Many Christians have a hard time answering it. Which is why we just secretly hope it never comes up. Even I don’t like the question, because what I say in reply, I will always get the same response ….. but, doesn’t the bible say this ….. etc. However, it is always good to keep in mind that our branch of Catholicism has always taught “freedom of thought.” However, that is for another day ….
One of the most helpful ways to think about this is to look at the types of laws there are in the Old Testament. The 16th-century Reformer John Calvin saw that the NT seemed to treat the OT laws in three ways. There were Civil Laws, which governed the nation of Israel, encompassing not only behaviors, but also punishments for crimes. There were Ceremonial Laws about “clean” and “unclean” things, about various kinds of sacrifices, and other temple practices. And then there were the Moral Laws, which declared what God deemed right and wrong—the 10 Commandments, for instance.
For OT Israel, all three types of laws blended together. Breaking a civil or a ceremonial law was a moral problem; conversely, breaking a moral law had a civil (and often ceremonial) consequence. But they only went hand-in-hand because Israel was in a unique place historically, as both a nation and a worshiping community. “Separation of church and state” wasn’t one of their core tenets. That’s not the case for the Church today, so the way we view the Law would have to look different.
All of this helps explain what often seems contradictory about the NT view of the Law. On one hand, Jesus said the Law was perfect, that heaven and earth would pass away before the Law would fail (Matt 5:18). On the other hand, the Apostle Paul points out that those who are born again are actually released from the Law (Rom 7:1-6; Gal 3:25). As Jesus himself put it, he came to fulfill the Law (Matt 5:17).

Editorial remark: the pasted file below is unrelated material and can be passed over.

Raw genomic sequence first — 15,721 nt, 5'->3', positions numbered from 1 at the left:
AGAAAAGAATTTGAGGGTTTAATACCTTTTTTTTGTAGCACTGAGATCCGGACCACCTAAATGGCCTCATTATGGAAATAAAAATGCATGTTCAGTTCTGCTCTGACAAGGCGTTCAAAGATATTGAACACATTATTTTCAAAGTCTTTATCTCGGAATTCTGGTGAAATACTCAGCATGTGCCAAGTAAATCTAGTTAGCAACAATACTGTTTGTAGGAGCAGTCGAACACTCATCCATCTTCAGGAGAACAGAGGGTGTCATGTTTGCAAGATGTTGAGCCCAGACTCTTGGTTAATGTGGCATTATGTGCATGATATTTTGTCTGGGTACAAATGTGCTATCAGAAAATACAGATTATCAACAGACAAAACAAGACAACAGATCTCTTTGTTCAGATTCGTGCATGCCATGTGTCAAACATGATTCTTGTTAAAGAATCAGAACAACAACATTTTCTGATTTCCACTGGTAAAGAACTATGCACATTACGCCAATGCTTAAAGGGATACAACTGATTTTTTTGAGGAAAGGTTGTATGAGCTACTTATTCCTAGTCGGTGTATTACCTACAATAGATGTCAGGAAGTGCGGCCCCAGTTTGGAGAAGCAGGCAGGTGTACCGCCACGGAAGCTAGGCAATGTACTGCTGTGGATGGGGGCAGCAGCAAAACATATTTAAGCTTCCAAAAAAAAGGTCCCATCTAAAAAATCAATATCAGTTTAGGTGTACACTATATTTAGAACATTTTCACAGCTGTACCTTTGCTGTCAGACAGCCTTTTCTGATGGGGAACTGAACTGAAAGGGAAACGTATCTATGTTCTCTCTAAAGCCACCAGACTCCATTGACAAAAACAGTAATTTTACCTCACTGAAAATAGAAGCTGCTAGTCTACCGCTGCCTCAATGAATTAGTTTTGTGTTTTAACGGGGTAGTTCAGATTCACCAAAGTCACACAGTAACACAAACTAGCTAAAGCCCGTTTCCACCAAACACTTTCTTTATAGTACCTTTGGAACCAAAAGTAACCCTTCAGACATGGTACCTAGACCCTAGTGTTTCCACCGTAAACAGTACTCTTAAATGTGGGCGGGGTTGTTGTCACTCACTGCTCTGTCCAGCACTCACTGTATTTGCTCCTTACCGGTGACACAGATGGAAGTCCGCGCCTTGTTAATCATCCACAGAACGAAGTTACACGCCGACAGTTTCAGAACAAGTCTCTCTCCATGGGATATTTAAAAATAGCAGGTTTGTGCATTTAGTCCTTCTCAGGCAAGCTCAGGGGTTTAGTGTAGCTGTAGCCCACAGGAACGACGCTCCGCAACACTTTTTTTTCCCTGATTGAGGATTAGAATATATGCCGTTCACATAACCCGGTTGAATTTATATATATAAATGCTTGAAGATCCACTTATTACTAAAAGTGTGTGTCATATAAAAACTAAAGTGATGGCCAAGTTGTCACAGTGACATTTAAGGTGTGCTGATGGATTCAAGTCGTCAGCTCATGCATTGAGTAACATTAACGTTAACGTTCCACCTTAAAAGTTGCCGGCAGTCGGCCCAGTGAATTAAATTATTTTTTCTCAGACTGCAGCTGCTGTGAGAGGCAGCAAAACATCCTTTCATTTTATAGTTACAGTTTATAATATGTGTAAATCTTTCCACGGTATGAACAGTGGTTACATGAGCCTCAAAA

What does it mean that Jesus fulfilled the Law? It means that every law pointed to him, and He completed everything they pointed to. Thinking of Jesus as the fulfillment of the Law helps us see why we keep some of the OT commands and “ignore” others.
The Civil Laws, for instance, were set up so the nation of Israel could thrive. Jesus actually emerged from this nation, but He started a new Israel—a spiritual Israel, the Church. We’re no longer bound by the civil codes of Leviticus because God doesn’t have a nation-state on earth anymore. (At least from the Christian perspective.) Of course, we may wisely look at some of the principles in Israel’s civil laws as we think of our own societal politics (principles about public health, caring for the poor, etc.), but the specific rules were all fulfilled in Jesus.
The Ceremonial Laws illustrate for us God’s holiness, our unholiness, and what God would do about it. The entire sacrificial system should have ingrained into Israel’s minds just how large the gap was between sinful humanity and a perfect God—and just how costly it would be to bridge that gap. And as the book of Hebrews shows us, the sacrifices were all fulfilled in Jesus’ perfect life and death. If we accept Jesus, the ultimate sacrifice, we don’t need the lesser sacrifices anymore. In fact, it would actually be offensive to go back to them, because that would communicate that Jesus’ sacrifice wasn’t sufficient.
The Moral Laws are fulfilled in Jesus as well, in that He kept all of them perfectly, every day, always, for His entire life. But unlike the civil and ceremonial laws, which were more time-bound, these laws reflected God’s assessment of good and evil, right and wrong. They reflect God’s character, and since His character doesn’t change, His views on morality don’t either. In fact, whenever Jesus mentioned the moral laws, He either reaffirmed them or intensified them! To follow Jesus is to love what He loved, including the moral law.